Local ACU student wins award in national essay contest

By Patty Hullett
For the Mirror

Courtney Cook, a senior at Abilene Christian University (ACU), applied for a scholarship writing competition last month and was awarded the Bill Short Prize in World Literature based on her winning essay titled “In Defense of the Art: How Literary Fiction Promotes Empathy.”

Courtney Cook

Cook, from Midlothian and a 2018 Heritage graduate, was then invited to present her work at the 2021 Alpha Chi National Convention, which was held virtually April 8-10.

Alpha Chi National College Honor Society invites its membership of juniors, seniors, and graduate students from all disciplines in the top 10 percent of their classes. Since the Society's founding in 1922, it has become active on nearly 300 campuses nationwide, and chapters induct approximately 10,000 students annually.

According to Cook, to apply for the scholarship, she needed to submit a paper she had written during her undergraduate career that was considered a scholarly work. "Therefore, I submitted the research paper I had written for my English Capstone course. The criteria for entering this conference was much the same, but the theme this year was ‘And justice for all’, which focused on analyzing the representation of people groups in all avenues of study. I think my paper topic about extending empathy

to refugees fit this theme quite well.”

Cook continues, “Of 60 total presentations, only 13 students were awarded with a distinguished recognition ‘for giving the best scholarly, creative, or artistic presentations in their fields’. In my own World Literature Division, there were a total of five presenters, including myself.”

Courtney Cook with an induction certification and a red rose to commemorate her induction.

Of her Capstone English course, Cook relays, “This class, taught by Dr. Todd Womble, focused on World Literature and explored a variety of worldviews that were extremely different from my own. For our final paper, we were asked to write a 10-12 page paper explaining the value of literature in the 21st century. Because this class was so focused on worldviews I often couldn’t relate to, but nonetheless felt touched by, I decided to argue in this paper that the value of literature is its inherent ability to instill empathy in readers.

"To explore how fiction creates empathetic people, I first introduced research from psychologists Black and Barnes, and Mar and Keith Oatley. These researchers positioned that, when we read, we engage in a sort of 'moral laboratory' that allows us to simulate emotional, empathetic responses to the things fictional characters endure. After we’ve engaged in these empathetic simulations through literature, we’re better equipped to extend empathy to the people we encounter in real life. To add substance to this argument, I included Bandura’s theory of social cognition, which asserts that fiction consumers view fictional characters as models for moral ideals, exemplifying morally relevant behavior that readers will be inclined to replicate. After introducing this research, I apply these theories on readerly empathy to Moshin Hamid’s Exit West, a novel we read in my Capstone class.. This novel focuses on two people living in the Middle East, and it follows them as they go from citizens of their homeland to marginalized refugees in countries across the globe. American readers who engage with this text watch as the main characters, Nadia and Saeed, transform from secure citizens who don’t think twice about the refugees who live around them – a position surely relatable to many Americans – to forgotten refugees themselves. This paper concludes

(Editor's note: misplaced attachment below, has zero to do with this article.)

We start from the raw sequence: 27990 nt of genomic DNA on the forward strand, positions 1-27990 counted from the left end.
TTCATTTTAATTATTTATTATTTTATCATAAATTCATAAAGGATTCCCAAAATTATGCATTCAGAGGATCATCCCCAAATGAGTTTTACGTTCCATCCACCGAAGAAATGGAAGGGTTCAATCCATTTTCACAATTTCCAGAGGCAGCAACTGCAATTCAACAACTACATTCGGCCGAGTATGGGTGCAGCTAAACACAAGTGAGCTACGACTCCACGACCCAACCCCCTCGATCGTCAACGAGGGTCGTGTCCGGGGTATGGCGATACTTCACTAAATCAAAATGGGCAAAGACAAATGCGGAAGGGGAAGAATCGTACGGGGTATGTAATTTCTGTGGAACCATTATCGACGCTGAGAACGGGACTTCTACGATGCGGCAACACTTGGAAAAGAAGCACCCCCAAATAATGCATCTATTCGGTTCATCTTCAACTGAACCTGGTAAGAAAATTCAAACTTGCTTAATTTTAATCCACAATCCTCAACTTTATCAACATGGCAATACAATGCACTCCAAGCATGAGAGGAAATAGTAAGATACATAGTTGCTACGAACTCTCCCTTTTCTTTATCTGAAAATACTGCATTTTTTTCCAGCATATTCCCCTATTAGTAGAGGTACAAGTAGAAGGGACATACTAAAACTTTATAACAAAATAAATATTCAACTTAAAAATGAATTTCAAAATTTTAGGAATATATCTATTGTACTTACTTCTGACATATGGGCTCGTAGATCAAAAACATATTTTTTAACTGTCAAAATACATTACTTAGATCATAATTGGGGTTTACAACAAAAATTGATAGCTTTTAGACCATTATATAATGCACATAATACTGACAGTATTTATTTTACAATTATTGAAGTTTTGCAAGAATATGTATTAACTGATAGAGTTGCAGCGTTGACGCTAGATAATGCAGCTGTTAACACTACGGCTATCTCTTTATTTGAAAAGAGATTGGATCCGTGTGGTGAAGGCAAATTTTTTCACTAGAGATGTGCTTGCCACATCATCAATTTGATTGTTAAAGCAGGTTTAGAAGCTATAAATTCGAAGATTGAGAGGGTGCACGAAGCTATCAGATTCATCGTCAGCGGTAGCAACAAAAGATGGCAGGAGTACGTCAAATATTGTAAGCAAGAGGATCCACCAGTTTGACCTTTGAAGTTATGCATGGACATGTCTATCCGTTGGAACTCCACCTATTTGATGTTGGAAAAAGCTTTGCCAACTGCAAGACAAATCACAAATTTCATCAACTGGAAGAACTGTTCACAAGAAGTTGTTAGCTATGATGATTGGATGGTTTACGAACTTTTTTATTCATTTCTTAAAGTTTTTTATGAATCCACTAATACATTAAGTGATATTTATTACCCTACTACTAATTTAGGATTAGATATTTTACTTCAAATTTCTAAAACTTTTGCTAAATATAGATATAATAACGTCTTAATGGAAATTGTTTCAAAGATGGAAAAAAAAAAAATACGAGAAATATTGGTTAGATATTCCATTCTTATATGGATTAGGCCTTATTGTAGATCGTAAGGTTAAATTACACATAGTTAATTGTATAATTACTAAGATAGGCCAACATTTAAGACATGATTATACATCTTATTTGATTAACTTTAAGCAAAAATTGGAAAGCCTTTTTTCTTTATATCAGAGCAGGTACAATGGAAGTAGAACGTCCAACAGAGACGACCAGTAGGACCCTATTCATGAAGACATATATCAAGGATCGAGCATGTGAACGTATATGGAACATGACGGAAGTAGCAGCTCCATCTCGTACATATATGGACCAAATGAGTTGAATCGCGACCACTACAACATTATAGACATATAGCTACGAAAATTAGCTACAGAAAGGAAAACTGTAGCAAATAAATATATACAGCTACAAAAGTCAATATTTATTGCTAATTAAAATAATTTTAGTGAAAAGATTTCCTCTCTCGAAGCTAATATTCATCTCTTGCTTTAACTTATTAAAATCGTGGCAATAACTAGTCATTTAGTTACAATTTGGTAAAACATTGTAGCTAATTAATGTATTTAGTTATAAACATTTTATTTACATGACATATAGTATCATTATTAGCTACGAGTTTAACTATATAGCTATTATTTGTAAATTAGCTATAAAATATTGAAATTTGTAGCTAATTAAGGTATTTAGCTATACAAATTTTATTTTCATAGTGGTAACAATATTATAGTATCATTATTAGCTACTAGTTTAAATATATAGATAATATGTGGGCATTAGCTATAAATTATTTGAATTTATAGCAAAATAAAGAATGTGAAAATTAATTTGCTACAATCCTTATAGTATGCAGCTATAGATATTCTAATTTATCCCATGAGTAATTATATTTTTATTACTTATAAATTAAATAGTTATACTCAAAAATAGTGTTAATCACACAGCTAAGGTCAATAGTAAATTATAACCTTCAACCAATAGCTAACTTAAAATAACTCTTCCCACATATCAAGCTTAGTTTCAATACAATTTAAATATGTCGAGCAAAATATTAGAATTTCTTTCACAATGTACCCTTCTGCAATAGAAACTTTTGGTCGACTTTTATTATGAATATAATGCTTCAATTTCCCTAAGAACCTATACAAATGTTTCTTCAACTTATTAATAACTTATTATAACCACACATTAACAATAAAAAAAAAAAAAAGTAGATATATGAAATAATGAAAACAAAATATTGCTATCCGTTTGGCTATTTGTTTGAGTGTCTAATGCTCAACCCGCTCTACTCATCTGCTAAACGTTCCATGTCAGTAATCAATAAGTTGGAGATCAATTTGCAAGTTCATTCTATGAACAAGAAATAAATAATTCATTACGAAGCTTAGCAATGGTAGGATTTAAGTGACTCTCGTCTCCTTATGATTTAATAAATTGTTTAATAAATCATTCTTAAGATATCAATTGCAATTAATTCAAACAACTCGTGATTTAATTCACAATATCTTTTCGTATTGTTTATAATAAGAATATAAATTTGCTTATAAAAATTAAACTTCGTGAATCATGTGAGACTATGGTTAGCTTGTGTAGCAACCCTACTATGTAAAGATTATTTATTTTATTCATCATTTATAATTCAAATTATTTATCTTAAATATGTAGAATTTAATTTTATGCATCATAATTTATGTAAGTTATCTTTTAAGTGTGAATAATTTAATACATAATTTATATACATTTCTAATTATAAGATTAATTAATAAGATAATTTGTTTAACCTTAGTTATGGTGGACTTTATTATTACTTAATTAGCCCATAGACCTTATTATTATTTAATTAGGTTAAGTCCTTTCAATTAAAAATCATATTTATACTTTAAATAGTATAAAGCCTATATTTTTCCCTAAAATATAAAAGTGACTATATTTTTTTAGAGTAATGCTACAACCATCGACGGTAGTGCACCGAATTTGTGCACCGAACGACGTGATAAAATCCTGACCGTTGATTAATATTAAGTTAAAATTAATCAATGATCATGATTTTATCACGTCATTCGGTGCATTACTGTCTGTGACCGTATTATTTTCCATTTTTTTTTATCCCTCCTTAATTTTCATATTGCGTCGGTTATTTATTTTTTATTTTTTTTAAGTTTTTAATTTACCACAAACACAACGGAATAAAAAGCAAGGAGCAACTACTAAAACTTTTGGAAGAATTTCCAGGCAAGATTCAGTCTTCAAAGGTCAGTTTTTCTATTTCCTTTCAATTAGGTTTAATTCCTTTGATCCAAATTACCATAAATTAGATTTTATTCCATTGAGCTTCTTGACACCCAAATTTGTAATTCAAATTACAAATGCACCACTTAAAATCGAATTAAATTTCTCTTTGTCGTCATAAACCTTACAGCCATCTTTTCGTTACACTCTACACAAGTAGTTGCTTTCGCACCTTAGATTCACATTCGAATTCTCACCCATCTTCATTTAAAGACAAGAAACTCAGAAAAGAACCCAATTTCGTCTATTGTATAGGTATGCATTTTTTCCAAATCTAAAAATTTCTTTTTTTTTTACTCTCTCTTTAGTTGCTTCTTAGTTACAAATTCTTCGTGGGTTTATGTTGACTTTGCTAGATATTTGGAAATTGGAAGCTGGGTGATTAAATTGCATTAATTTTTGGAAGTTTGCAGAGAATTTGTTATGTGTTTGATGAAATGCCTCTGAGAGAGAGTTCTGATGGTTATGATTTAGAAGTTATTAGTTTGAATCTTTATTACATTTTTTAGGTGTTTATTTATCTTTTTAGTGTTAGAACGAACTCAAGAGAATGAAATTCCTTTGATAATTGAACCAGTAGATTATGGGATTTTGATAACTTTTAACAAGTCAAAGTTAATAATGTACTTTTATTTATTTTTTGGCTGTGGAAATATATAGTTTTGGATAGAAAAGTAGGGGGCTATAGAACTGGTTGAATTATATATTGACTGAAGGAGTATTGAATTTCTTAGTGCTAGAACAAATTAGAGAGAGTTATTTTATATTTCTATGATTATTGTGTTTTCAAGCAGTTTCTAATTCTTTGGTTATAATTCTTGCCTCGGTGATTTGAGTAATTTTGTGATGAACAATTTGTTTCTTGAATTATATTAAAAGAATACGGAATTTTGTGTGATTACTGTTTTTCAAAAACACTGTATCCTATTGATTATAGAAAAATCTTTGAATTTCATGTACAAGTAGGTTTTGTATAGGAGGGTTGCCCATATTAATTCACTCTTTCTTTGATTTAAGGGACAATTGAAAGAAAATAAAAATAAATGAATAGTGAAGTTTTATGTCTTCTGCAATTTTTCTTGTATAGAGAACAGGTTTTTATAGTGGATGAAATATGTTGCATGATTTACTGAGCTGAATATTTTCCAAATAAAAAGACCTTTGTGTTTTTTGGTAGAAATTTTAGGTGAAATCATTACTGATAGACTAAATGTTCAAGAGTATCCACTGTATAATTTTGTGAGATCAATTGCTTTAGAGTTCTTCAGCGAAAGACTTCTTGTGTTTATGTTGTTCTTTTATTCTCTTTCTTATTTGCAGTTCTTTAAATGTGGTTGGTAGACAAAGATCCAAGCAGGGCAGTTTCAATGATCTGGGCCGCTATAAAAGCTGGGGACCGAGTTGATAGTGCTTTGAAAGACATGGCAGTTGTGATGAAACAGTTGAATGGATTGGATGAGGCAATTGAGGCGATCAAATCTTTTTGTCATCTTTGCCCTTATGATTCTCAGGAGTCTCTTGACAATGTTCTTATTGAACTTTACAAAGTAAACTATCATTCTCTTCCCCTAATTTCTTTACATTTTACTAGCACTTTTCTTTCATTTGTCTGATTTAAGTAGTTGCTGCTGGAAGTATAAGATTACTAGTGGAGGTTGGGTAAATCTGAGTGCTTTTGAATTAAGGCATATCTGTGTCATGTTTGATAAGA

that, in essence, empathy is an exercise in extending humanity to those who do not immediately resemble our own understanding of what a person ought to be. Nadia and Saeed’s reflections on their own connection to humanity and the longing desire every person has to be fully recognized and accepted by others, creates essential pathways to empathetic expressions in readers.”

Although Cook’s paper didn’t win one of the organization’s prized scholarships – Alpha Chi awards $74,000 a year in twenty-six scholarships and fellowships to individual members enrolled in full-time study –  she said she was honored to be given the opportunity to present her paper in the Alpha Chi conference earlier this month.

Cook is the 20-year old daughter of Jacob and Meagan Olson of Midlothian. She is sister to Calvin Olson – 18, Christian Cook – 17, Whitney Olson – 17, Bradley Olson – 15, Landon Olson – 13, and Orion Olson – 10.

After graduating with her Bachelor’s degree in English Teaching in May, Cook will be heading straight into ACU’s Master’s of Education in Teaching and Learning program. 

The Olson / Cook family, with Mom and Dad in the center, Courtney Cook at far left, and her six other siblings.

Cook says, “After getting my Master’s in Education at ACU, I actually plan to stay two more years and get my Master’s in English. I’ll be student teaching for the entire 2021-22 school year, and I could also easily see myself enjoying teaching so much I don’t want to go back to school myself, but that’s my plan for right now. After I graduate with my Master’s in English, I plan to teach high school English."

When Cook is not in class, she works as a tutor at the ACU Writing Center and as a Graduate Assistant in ACU’s Education department. She is also involved in ACU’s Women’s Club, which is an honor’s society for female students on campus. This well-rounded young lady grew up at Creekside Church in Midlothian, but she has been attending Highland Church of Christ in Abilene since attending college in Abilene.